Monday, January 31, 2011

Bingeing and Purging II

Since my first post about trying to take control of our stuff and our house, Mat and I have managed to take seven large boxes of stuff to the local Value Village. We have also filled about the same number of large garbage bags. It's kind of awesome.1

I come from a long line of people who should probably be on Hoarders pack rats.2 Mat and I dated for several years before he was allowed into the basement of my parents' house, which is a repository for all manner of stuff (and possibly still contains some unpacked boxes from when we moved into that house 25 years ago). My mom has been making a concerted effort to clean up the basement3 over the last few years

Sentiment is my biggest problem--I am a nostalgia junkie. If you have sent me anything in the last ten years, I probably still have it, be it letters, cards, bookmarks, yarn, etc. No matter how much I don't like, need, or want something, if it was a gift from someone else, I will keep it. I don't necessarily think this is a bad thing; I like to think that it demonstrates how grateful I am when people give me gifts. That said, there comes a point at which I simply don't need (or, sometimes, want) the things that I am given. For example, in the big purge, I gave away 3 different dip bowl with spreader sets; I kept one.

I have been reading a few different sites about managing space and clutter over the last few months, and I've come across a basic principle that has been enormously helpful to me in terms of making me feel okay about letting go of things that I've been given. It's called the Six Months Rule, and it essentially states that if you haven't used it in the last six months and aren't going to use it in the next six, gift it, donate it, or toss it. (There are some exceptions, obviously, for special items, like my collection of beaded evening bags, or Mat's collection of Scotch.) It's such a simple thing, but it's amazing to me how much of a difference it has made in relieving my guilty conscience about getting rid of gifts.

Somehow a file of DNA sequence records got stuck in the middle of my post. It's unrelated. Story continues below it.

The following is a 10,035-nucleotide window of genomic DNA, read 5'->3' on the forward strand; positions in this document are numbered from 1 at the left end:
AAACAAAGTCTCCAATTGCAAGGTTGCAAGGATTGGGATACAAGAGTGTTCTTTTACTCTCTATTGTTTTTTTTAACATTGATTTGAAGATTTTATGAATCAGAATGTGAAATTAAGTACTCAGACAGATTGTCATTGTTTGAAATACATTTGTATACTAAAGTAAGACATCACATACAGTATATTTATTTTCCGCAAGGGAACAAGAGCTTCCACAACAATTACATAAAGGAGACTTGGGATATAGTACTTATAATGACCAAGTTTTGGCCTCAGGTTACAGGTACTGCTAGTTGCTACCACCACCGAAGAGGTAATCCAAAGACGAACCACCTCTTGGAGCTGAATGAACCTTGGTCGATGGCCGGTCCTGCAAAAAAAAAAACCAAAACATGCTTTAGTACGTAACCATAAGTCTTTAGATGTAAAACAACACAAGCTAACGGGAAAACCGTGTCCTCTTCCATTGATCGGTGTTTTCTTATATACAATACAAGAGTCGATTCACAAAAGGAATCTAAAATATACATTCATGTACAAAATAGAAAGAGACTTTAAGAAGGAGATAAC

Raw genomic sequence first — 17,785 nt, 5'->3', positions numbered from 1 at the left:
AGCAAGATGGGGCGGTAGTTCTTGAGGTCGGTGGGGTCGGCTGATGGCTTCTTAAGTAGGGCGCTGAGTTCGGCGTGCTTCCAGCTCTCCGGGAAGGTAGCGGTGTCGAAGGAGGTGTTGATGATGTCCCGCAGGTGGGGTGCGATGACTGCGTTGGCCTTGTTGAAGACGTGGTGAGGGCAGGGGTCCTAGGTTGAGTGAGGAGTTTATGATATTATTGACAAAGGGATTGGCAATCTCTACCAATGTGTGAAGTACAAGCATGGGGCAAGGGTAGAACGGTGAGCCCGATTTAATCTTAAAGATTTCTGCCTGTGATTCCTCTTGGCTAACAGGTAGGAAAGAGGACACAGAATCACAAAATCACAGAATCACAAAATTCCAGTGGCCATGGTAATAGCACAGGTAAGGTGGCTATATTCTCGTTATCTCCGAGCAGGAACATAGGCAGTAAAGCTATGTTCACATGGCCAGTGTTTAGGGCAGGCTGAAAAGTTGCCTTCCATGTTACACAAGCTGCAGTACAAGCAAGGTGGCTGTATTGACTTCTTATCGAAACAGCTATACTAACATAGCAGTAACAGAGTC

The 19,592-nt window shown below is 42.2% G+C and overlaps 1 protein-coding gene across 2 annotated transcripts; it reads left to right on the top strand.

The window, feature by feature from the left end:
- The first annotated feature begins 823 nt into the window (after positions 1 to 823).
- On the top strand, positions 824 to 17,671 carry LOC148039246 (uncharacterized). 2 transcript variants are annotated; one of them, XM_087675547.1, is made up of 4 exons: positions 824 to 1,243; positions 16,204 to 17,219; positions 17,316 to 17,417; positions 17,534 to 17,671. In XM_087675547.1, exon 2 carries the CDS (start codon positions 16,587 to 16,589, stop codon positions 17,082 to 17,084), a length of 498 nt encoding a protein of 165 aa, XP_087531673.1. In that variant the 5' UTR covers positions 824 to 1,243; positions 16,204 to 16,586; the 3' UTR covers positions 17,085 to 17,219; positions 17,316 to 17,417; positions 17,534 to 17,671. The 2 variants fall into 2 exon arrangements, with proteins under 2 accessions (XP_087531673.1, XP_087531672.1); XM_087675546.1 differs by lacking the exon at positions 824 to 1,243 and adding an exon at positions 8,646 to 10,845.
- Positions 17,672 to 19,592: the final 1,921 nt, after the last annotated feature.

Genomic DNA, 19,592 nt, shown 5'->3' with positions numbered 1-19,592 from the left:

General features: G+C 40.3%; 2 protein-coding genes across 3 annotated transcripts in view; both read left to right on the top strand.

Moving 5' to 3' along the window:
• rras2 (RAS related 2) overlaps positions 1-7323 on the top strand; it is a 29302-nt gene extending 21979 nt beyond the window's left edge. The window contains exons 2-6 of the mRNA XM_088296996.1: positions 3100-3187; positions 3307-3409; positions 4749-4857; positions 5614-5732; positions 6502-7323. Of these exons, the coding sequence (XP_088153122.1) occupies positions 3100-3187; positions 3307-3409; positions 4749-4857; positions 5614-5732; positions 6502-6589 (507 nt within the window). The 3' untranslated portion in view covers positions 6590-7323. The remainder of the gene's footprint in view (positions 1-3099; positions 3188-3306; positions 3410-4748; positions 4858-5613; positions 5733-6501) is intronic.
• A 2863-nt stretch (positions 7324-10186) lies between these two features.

Now, if only someone could make come up with a rule that would make it okay for me to get rid of books, I'd be all set.

1 I mean awesome in the sense that we got it done, not awesome in the sense that we had that much crap to throw out.
2 On both sides, even.
3 I'm sure it helps enormously that most of my stuff came here when we bought the house, though I'm pretty sure there are still a few boxes of books at my parents'.

Wednesday, January 26, 2011

An exciting development

I had my eyes checked yesterday.

I am, gentle reader, blind as a bat. My glasses are coke bottle thick (or were, before the advent of featherweight lenses). When people ask me if I am near-sighted or far-sighted, I can't tell them, because I can't see anything beyond approximately 5 inches from my face.

I ran out of contact lenses about two months ago, and I've been waiting to order new ones until after getting my eyes checked, since I could tell from my glasses that my prescription wasn't right any more. Truth be told, I've never actually gone to the eye doctor and had the same prescription as the previous time. Bit depressing, really. (Actually, from the time I was about 9 until I was 14, I would go to the eye doctor every 6 months and get a new pair of glasses each time. Thank goodness my dad's health care benefits were pretty kick ass, as I have no idea how my parents would've afforded that.)